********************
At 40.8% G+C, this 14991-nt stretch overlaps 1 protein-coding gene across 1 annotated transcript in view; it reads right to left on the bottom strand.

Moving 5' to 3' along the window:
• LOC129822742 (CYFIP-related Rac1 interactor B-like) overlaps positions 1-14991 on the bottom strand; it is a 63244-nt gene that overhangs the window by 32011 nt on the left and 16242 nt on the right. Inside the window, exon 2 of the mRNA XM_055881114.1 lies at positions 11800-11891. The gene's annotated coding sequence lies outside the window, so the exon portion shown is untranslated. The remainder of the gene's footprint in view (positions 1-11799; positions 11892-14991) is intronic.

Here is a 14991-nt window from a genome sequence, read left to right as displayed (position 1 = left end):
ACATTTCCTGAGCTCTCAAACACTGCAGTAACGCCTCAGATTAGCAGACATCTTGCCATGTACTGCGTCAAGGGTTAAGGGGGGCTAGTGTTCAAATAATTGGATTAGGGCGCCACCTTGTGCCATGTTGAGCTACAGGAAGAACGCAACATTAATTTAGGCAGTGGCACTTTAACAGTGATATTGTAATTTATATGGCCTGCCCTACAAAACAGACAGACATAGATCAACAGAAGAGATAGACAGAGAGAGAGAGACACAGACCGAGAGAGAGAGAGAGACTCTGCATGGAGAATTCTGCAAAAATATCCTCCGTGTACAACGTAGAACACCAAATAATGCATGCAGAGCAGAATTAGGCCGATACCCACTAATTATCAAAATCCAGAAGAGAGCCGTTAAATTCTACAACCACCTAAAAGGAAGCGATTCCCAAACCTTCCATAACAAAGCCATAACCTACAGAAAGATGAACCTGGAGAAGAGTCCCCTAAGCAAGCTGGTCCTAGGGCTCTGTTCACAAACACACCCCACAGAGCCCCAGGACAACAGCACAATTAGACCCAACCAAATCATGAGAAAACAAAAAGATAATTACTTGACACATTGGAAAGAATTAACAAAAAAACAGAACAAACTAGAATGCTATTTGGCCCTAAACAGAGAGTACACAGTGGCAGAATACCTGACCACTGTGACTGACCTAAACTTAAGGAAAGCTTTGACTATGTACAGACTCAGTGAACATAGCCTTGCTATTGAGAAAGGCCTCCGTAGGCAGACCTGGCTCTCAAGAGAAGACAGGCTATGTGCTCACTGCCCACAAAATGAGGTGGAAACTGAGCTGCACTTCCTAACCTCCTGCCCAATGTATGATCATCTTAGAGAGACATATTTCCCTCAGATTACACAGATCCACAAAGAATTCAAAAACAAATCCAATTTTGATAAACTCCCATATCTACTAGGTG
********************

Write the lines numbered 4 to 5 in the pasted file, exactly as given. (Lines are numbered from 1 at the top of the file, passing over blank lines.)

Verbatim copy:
Here is a 14991-nt window from a genome sequence, read left to right as displayed (position 1 = left end):
ACATTTCCTGAGCTCTCAAACACTGCAGTAACGCCTCAGATTAGCAGACATCTTGCCATGTACTGCGTCAAGGGTTAAGGGGGGCTAGTGTTCAAATAATTGGATTAGGGCGCCACCTTGTGCCATGTTGAGCTACAGGAAGAACGCAACATTAATTTAGGCAGTGGCACTTTAACAGTGATATTGTAATTTATATGGCCTGCCCTACAAAACAGACAGACATAGATCAACAGAAGAGATAGACAGAGAGAGAGAGACACAGACCGAGAGAGAGAGAGAGACTCTGCATGGAGAATTCTGCAAAAATATCCTCCGTGTACAACGTAGAACACCAAATAATGCATGCAGAGCAGAATTAGGCCGATACCCACTAATTATCAAAATCCAGAAGAGAGCCGTTAAATTCTACAACCACCTAAAAGGAAGCGATTCCCAAACCTTCCATAACAAAGCCATAACCTACAGAAAGATGAACCTGGAGAAGAGTCCCCTAAGCAAGCTGGTCCTAGGGCTCTGTTCACAAACACACCCCACAGAGCCCCAGGACAACAGCACAATTAGACCCAACCAAATCATGAGAAAACAAAAAGATAATTACTTGACACATTGGAAAGAATTAACAAAAAAACAGAACAAACTAGAATGCTATTTGGCCCTAAACAGAGAGTACACAGTGGCAGAATACCTGACCACTGTGACTGACCTAAACTTAAGGAAAGCTTTGACTATGTACAGACTCAGTGAACATAGCCTTGCTATTGAGAAAGGCCTCCGTAGGCAGACCTGGCTCTCAAGAGAAGACAGGCTATGTGCTCACTGCCCACAAAATGAGGTGGAAACTGAGCTGCACTTCCTAACCTCCTGCCCAATGTATGATCATCTTAGAGAGACATATTTCCCTCAGATTACACAGATCCACAAAGAATTCAAAAACAAATCCAATTTTGATAAACTCCCATATCTACTAGGTG